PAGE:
THE PROSPECTS OF TOTAL QUALITY MANAGEMENT IN THE NIGERIA POWER SECTOR

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CHAPTER ONE

INTRODUCTION

1.1     BACKGROUND OF THE STUDY

The dynamic nature of changes in the environment, particularly as they affect the tastes and aspirations of consumers, underscore the need to respond effectively to challenges posed by the changes. On the account of deregulation of our economy, competition has become a major challenge which chief executives must meet effectively in order to remain in business. Most managers agree that if an organisation is to be successful, it must change continually in response to significant development, such as customer needs, technological breakthroughs and government regulations (Eke, 2001:44).

 

Globalization of market and operations forces organisations to think over their quality problems and in turn their overall organisational competitiveness. In order to be successful in this global market, organisations should dedicate themselves to improving productivity and quality in a timely and collaborative manner (Dobyns and Crawford, 1994:102).

 

Almaraz (1994:141) indicates that productivity and quality are integral components of organisational strategies. Designing and developing suitable strategies, techniques, tools and models for improving productivity and quality have become an essential function of researchers and practitioners in a networked global economy. To this end, organisations have undergone numerous changes over the years in terms of implementing new operational strategies, methods and technologies.

 

In recent times, the concept of customer services has risen to the centre stage of modern business. As a result of this development, the management vocabulary is now replete with all kinds of technologies which are used to describe one and the same thing, customer service. Among these terminologies are customer satisfaction, customer care, customer relations, etc. (Nwosu, 1996:36).

 

To achieve world class customer service, Total Quality Management (TQM) techniques, supported by management commitment and good organisation will provide objective means of improving quality and hence the overall organisational competitiveness (Christopher, 1994:49).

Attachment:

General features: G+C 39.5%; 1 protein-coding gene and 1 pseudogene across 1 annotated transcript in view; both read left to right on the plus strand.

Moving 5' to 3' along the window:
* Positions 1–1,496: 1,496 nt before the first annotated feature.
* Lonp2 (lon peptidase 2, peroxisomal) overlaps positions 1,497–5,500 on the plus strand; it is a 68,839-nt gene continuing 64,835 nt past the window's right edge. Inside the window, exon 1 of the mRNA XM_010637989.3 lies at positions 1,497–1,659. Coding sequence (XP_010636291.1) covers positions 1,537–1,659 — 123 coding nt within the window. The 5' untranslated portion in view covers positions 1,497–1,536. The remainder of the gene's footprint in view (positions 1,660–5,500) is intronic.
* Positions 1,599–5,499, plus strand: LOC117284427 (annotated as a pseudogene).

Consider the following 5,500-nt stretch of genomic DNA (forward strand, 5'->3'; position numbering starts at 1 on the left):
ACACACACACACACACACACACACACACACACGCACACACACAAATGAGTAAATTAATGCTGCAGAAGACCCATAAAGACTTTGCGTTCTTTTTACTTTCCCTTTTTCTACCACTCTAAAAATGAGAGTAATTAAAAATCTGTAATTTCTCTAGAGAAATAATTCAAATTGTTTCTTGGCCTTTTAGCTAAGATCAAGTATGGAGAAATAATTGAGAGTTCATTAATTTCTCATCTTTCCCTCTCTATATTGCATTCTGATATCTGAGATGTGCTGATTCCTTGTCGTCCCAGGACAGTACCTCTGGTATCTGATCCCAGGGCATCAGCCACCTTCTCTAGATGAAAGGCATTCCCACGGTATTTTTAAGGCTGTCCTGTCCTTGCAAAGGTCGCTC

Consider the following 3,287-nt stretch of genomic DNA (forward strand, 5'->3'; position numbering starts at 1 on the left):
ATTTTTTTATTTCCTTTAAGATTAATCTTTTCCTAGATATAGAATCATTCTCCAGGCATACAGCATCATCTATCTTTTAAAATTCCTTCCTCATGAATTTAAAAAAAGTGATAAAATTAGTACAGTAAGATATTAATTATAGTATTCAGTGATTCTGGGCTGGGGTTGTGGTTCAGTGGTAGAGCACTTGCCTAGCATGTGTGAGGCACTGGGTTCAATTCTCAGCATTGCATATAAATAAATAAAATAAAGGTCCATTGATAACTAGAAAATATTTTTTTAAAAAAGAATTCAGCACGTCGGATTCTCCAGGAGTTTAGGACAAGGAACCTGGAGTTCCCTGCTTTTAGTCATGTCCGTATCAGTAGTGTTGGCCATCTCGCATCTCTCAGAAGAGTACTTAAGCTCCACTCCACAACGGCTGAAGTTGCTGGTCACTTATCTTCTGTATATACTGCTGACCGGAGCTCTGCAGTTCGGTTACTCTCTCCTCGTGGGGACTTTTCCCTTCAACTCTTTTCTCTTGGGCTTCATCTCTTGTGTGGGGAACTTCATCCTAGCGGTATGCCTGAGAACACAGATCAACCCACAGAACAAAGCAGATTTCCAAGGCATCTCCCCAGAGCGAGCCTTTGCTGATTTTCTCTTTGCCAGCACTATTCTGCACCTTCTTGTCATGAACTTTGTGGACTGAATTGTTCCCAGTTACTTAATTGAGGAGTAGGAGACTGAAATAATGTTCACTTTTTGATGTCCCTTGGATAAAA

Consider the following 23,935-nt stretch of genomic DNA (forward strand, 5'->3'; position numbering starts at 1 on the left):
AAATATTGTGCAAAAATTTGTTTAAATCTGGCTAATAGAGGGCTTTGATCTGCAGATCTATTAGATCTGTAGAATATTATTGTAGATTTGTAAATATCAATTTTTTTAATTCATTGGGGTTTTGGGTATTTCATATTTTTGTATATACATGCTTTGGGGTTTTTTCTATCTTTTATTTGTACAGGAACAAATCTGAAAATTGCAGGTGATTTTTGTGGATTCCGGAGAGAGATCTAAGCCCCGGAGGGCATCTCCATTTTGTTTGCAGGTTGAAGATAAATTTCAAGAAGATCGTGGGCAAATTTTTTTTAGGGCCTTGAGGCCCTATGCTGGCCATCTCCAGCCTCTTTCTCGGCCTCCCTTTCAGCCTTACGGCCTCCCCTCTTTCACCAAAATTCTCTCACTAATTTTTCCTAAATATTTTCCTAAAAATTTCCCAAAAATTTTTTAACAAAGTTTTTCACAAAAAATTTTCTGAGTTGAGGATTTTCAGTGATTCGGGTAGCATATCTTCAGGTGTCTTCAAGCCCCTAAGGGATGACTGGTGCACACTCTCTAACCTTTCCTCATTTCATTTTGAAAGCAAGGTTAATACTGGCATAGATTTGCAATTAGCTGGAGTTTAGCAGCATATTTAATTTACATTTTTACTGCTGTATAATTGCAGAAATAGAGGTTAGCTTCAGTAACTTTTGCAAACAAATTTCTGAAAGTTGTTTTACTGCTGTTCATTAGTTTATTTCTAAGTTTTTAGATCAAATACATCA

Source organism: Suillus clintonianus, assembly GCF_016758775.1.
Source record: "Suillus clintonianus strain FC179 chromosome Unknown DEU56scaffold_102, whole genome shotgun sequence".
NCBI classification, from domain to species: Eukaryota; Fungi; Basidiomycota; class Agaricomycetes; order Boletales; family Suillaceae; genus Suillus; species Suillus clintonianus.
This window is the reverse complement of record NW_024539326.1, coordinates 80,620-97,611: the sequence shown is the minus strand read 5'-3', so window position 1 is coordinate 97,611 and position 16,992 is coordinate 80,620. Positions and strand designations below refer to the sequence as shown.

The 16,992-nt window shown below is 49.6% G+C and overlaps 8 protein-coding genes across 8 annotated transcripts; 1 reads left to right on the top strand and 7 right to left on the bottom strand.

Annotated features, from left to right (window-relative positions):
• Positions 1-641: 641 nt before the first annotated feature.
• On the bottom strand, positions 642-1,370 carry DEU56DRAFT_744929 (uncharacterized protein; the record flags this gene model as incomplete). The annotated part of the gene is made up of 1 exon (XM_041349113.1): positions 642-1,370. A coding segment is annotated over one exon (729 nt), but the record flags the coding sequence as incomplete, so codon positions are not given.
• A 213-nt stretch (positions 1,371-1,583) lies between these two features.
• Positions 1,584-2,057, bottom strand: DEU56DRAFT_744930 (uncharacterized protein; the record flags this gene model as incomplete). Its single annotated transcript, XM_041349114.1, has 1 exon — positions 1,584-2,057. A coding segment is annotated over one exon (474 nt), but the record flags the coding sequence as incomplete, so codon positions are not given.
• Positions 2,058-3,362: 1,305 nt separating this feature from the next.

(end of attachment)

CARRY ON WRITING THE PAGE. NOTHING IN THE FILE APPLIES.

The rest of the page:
Total quality management is among the new techniques which modern organisations now employ with very good result to secure and keep their customers permanently satisfied. It is therefore a way of managing to improve the effectiveness, efficiency, flexibility and competitiveness of a business as a whole (Christopher, 1994:23).

Benson and Savaph (1991:107) assert that TQM involves the whole organisation, getting organized in every department, in every activity with every single person at every level. This involves putting in place, process and system which will ensure that every aspect of its activity is aligned to satisfying customer needs and the organisation’s objectives. Thus for an organisation to be fully effective, every single part of it must work properly together because every person and every activity affect and in turn is affected by others.

 

Dobyns and Crawford (1994:94) expatiate further that TQM involves deep understanding of three basic components, namely; the system, the process and the philosophy from which the organisation is extracted.

 

The process here approximates to the necessary economic transformation from an underdeveloped economy to a modern industrial state. It also involves the uplifting of the basic quality of life of its people through modern processes of production. It involves still, the harnessing of the human and material resources for the goal of fitting into the system above.

 

The third component of TQM, the philosophy involves the identification of goals which have been partially addressed under the process as well as the means of attaining the goals.

Thus, TQM involves any attempt to improve quality at every phase of an organisation’s work whether it is on corporate plan initiation, implementation, personnel selection or customer satisfaction. Therefore, the ability to meet customer requirement is vital not only between two separate organisations but also within the same organisation.

 

Ryan (1998:68) argues that quality has to be managed, it will not just happen. Clearly it must involve everyone in the process and be applied throughout an organisation. Failure to meet the requirements in any part of the quality chains has a way of multiplying, as failure in one part of the system creates problems elsewhere leading to a cycle of yet more failures and more problems. The price of quality is the continued examination of the requirements and the ability to meet them. This will lead to a continuous improvement.

 

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